With a guitar in one hand and a trophy in the other, Lee DeWyze walked off the American Idol stage on May 26th as the ninth winner of television’s most popular show.
Changes are coming to the show and Lee is none too happy about some of them.
Idol executive producer Ken Warwick said last month in San Francisco that the use of instruments would be curtailed because participants were hiding behind them and all songs were tending to sound alike.
That comment left DeWyze, who will perform at 7:30 tonight at The Last Day Saloon in Santa Rosa, bristling … to say the least.
“I think taking instruments away is stupid,” DeWyze said in a phone interview this morning from Monterey. “Cause if you are a musician, an artist, that’s what you should be allowed to do, play your instruments.
“But at the end of the day when it’s all over the show (American Idol) is not the one that’s writing your album for you and going on the road with you. All I can say is that the more you can stay true to that then the better off you will be.
“To say we hide behind our instruments is funny but … it’s kind of a joke and to say we all sound the same is another joke. But they produce television. I do music. They do TV.”
Tonight’s show, and Saturday’s with Idol Season 8 winner Kris Allen, is sponsored by radio station Mix 104.9. The Last Day Saloon is located at 120 5th St., Santa Rosa (545-2343 for ticket information on Saturday’s show).
Before he performed tonight for Mix contest winners only, DeWyze addressed a variety of other topics.
What is the name of your album and how many songs are on it?
“The new album is called ‘Live It Up.’ There are 11 songs on it. I wrote on 10 of the 11.”
When you write songs, what comes first the music or the lyrics?
“It kinda depends. There wasn’t anything specific as to which came first. I was in the room and there was music and lyrics and I kind of put things together as I went along. Just whatever happened to come first.”
Where do you like to write?
“Anywhere where it’s quiet.”
Prior to Idol you made a couple of albums, was it drastically different doing it now with a major label?
“I released a couple of albums back in the day when I was younger with my own band.
“Definitely doing it on a major label on a major scale is like totally a different experience than doing it on a smaller label. They were great guys, but this is what I needed to do for myself and what I needed to do musically. Release a major album on a major label and get some really good things going musically for myself.”
Are you pleased with the final product?
“Yes, I absolutely love my album. I’m really proud of it. I put a lot of myself into it. I’m very proud of it. I don’t think there is anything I would go back and change.”
Do you enjoy this part of the job, traveling and performing at small venues?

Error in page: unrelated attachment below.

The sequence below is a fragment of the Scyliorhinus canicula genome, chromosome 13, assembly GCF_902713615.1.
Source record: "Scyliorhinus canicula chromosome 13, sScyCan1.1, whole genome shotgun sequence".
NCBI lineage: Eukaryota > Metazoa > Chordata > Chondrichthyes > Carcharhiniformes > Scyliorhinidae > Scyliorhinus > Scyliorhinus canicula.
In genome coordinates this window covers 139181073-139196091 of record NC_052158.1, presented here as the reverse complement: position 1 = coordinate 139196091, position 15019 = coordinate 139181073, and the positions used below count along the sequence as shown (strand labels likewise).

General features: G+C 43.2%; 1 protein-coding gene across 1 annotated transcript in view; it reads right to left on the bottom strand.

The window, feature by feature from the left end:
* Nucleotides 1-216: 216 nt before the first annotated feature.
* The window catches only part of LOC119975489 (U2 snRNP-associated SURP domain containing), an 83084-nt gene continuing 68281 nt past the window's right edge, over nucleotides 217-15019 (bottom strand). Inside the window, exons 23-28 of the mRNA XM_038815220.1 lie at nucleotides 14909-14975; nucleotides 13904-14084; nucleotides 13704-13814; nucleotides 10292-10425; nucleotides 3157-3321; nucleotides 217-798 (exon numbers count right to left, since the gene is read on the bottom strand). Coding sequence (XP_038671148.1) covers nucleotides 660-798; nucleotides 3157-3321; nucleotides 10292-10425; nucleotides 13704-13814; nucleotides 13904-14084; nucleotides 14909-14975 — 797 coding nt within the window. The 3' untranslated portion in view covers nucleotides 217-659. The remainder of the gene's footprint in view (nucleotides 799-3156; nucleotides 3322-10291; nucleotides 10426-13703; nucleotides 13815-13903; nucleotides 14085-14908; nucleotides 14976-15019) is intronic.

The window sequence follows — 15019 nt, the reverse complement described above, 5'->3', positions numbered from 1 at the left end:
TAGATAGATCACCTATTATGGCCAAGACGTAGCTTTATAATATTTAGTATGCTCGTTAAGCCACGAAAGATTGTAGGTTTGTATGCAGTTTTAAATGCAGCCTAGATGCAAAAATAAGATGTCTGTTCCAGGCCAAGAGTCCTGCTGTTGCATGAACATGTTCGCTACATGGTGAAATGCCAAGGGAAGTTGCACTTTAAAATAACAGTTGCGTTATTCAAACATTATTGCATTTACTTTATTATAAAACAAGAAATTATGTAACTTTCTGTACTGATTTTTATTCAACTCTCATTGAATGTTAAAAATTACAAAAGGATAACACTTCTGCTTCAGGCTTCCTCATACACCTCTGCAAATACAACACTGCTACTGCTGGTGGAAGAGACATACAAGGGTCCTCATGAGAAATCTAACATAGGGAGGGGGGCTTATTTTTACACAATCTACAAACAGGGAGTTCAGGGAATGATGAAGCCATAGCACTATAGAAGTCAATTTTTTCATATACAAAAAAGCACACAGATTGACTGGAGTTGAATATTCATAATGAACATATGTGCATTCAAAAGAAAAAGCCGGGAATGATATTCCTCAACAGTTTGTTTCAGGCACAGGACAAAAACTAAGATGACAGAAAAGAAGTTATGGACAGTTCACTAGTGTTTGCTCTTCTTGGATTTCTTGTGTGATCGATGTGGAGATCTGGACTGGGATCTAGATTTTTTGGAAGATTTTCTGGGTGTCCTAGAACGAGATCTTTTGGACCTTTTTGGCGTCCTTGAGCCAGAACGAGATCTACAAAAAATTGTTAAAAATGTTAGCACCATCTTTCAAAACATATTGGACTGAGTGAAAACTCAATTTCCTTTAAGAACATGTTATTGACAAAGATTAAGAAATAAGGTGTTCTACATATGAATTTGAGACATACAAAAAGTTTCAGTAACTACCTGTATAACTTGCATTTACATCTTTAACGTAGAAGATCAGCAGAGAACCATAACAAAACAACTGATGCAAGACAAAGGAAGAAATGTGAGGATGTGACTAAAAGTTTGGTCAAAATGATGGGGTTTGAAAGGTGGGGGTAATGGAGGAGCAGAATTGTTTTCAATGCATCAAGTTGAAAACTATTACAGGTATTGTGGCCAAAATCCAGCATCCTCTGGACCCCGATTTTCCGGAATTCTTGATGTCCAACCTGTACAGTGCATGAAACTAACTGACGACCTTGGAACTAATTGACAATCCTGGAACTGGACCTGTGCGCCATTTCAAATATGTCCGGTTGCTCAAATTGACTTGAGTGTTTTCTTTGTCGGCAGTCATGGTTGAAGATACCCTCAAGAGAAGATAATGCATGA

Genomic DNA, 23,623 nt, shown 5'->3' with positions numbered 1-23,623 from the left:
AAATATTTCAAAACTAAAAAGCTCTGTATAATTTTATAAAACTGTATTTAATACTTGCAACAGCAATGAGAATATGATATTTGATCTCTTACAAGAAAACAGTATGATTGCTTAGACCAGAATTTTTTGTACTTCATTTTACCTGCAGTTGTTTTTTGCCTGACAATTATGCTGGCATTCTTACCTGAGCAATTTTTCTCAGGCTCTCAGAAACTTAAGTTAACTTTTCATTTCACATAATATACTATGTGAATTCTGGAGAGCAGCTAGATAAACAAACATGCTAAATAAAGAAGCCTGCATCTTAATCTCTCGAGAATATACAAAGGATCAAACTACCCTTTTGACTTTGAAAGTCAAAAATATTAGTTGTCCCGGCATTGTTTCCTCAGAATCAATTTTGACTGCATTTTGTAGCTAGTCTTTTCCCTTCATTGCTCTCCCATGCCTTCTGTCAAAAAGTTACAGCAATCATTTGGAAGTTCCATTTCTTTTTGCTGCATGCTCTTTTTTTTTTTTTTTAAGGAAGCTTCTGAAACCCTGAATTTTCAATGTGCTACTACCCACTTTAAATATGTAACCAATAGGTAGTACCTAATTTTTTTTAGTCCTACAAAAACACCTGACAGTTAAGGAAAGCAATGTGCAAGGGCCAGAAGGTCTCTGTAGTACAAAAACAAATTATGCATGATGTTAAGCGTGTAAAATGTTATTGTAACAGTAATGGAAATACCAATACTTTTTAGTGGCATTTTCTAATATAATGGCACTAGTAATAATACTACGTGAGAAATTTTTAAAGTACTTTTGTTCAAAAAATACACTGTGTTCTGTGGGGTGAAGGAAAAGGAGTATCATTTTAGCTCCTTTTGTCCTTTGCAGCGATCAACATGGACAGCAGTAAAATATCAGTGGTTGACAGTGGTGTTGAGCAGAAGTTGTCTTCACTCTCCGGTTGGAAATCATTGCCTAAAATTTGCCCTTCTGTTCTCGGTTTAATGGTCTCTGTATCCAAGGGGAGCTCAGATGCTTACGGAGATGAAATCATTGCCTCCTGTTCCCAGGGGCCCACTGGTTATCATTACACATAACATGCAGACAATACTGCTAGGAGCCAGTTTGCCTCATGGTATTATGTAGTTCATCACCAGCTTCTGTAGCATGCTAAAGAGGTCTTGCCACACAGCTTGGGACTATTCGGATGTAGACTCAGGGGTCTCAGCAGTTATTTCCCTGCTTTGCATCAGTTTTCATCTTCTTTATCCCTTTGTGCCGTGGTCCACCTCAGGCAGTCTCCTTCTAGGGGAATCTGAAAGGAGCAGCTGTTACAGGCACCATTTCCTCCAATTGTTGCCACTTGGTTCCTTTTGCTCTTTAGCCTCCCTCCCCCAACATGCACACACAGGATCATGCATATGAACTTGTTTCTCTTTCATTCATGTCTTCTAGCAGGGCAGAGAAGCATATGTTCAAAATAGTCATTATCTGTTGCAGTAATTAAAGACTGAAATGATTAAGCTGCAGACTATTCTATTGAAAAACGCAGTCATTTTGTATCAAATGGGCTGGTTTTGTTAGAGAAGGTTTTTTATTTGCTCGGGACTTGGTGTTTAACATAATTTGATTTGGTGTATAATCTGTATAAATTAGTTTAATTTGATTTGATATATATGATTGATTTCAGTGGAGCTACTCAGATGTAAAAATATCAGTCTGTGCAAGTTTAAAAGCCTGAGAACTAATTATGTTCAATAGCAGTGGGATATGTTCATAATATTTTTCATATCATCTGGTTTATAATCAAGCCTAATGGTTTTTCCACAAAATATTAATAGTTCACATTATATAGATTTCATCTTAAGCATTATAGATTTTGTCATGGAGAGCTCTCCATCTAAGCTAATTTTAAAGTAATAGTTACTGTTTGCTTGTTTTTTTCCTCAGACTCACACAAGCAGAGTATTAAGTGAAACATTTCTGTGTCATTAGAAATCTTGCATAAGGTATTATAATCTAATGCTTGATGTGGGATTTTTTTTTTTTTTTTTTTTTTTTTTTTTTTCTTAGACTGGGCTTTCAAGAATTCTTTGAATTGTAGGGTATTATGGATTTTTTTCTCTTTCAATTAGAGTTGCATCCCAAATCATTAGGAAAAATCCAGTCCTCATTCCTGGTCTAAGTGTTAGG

“I do this with radio stations, and it’s really cool to see people come out and watch the show. I just like playing live. I like performing. I like singing. Doing what we are doing now is kind of like a mini-tour for me and my piano player.
“Obviously, radio supports a big part of the system and they’ve been nothing but awesome to me. But playing in front of a crowd of people, that’s what I love to do.”
How many songs will you do tonight?
“We are set to do four songs. But I usually wind up doing 5, 6 7 … I don’t know. You never know how many songs I’ll do.”
Understand you are going to play with Kris Allen in Oregon over the weekend and it almost worked out that you were with him here in Santa Rosa.
“I didn’t know about that (almost being in SR with Allen). But I am really looking forward to playing with Kris (Allen) in Oregon. I haven’t really seen him since the finale. We have talked here and there a few times though.
“We are both pretty busy, but to be in the same place will be pretty cool.”
Did you play any sports as a kid?
“I played baseball. I was a catcher and a pitcher for a long time. I am a Cubs’ fan.”
What about the other Idol finalists? Do you keep in touch with any of them?
“Andrew (Garcia) and Katie (Stevens) are good friends of mine. We talk a lot. Everyone is kinda busy doing their own thing, but I definitely made some good friends on the show. Andrew is a great guy.”
A lot of people thought, at least in the beginning of Idol, you were shy or timid. Was there a point in the show when you said to yourself that you just weren’t going to be like that any longer?
“I’ve heard that a lot, actually, and the thing is that I’m not really a shy guy. When I was on the show I just wanted it to be about my music and what I was doing. I think that is the reason, more or less, why I was the way I was. I just wanted to do my music, I wasn’t up there to try to be funny or to put on a show for any other reason other than the music. I’m glad I did what I did and I’m proud of the way it went down. I wouldn’t change anything.”
Did American Idol turn out to be what you thought it would be prior to being on the show?
“I didn’t know much about the show before I auditioned. I saw a little bit here and there. But my goal was to go on there and not let anything affect me. What they said and stuff like that.”
You switched from a regular high school to an alternative high school your season year. Since winning Idol, have you received any messages from kids who did the same thing?
“I have gotten tons of letters and messages from kids saying they were in the same boat. It’s always a cool thing when you can help someone out who’s in a place that they don’t necessarily want to be in. To be a figure for that is a pretty cool thing for me.”